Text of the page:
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Recently the Ontario government released it’s Climate Change Discussion Paper 2015. The report unveils the province’s current thinking on policy options to address climate change, and asks the public to weigh in on such controversial options as a carbon tax versus other possibilities like a cap-and-trade system for carbon emissions.

If ever there was a time for the public to participate in government, and to share its expertise through the public consultation process, it is now. Calling all economists, scientists, engineers, and industry leaders—the Ontario government needs your help to answer “critical” questions on how we can reduce greenhouse gas (GHG) emissions, so as to stave off what is predicted to be “irreversible damage” caused by global warming.

Minister Glen Murray’s opening message explains that there are a couple of critical numbers “that are vital for Ontarians to be aware of”: 4, the number of degrees in this century that the planet is on track to warm by, and 6, the number, in trillions of dollars of new economic growth that will result from moving to a low-carbon economy.

What does a 4-degree increase in temperature mean? According to Mr. Murray’s opening remarks, which are shared by many in the international community, it will mean catastrophe. “Severe weather events are already driving up insurance costs and severely damaging our infrastructure. Food security and costs will be an early problem as climate change impacts where our food is grown and affects our water supply.”

The province has set aggressive targets: 15% GHG emissions reduction from 1990 levels by 2020, and 80% GHG emissions reduction from 1990 levels by 2050. Anything less, the province says, will result in irreversible damage.

So what are the policy options? The report states:

“Our energy must come from lower emission sources and more renewables than it did in decades past. Our buildings and communities will increasingly need to be designed with their energy consumption and carbon emissions in mind. A broader range of competitive transportation options, including low carbon and zero emission choices, will be needed.”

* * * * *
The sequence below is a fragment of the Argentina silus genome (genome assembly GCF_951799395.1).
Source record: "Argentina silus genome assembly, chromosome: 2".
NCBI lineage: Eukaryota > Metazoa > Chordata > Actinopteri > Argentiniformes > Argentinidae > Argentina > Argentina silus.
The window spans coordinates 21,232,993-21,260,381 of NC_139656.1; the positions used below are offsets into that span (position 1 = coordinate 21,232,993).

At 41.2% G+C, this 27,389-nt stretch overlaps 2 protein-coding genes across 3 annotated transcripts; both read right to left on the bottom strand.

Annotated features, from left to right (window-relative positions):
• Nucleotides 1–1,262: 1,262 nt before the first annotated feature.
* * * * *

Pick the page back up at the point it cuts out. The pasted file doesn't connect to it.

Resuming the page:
The report is clear, however, that later this spring, “Ontario will confirm the market mechanisms or mechanisms that will be used to price carbon in Ontario.” It cites Lord Nicholas Stern, British economist and Chair of the Grantham Research Institute on Climate Change and the Environment at the London School of Economics (LSE), as stating that climate change is the “greatest market failure the world has seen” because it treats the atmosphere as a free dumping ground with no economic consequence, i.e., the old tragedy of the commons. According to the province, “A well-designed carbon pricing system is the most cost-effective approach to reducing greenhouse gas emissions.”

But, the province notes, there are two main approaches to carbon pricing: emissions trading and taxes. And that’s the point of this public consultation. Ontario wants to know, “what market mechanism or mechanisms will best achieve” Ontario’s goals for GHG emissions reduction?

The government also wants help with other questions, like:

What industry sectors may be best able to achieve voluntary emissions reductions by 2020 and by 2050, sufficient to achieve Ontario’s emissions targets?

What changes are needed to building codes and planning processes to ensure greater uptake with regard to geothermal, solar, wind, natural light, combined heat and power, community energy and other emerging technologies?

What can government do to encourage industry to further increase rates of innovation that would lead to improved productivity of all capital, including natural capital, in order to reduce emissions?

Does Ontario have the skill base to build and operate green buildings and communities and, if not, what more can be done to train the appropriate expertise?

The Discussion Paper will be posted to the EBR for a 45-day comment period until March 29, 2015. During and after that time, “focused discussions, town halls meetings and stakeholder forums will be organized to ensure that the themes and approach are considered from a number of stakeholder perspectives.” Following consultations, Ontario says it will prepare a long-term climate change strategy and develop a 5-year action plan for release.

As the report says, “Every Ontarian has a role to play.“

Speak up. Share your expertise.

As Mr. Murray says, “Climate Change is the critical issue of our time.”

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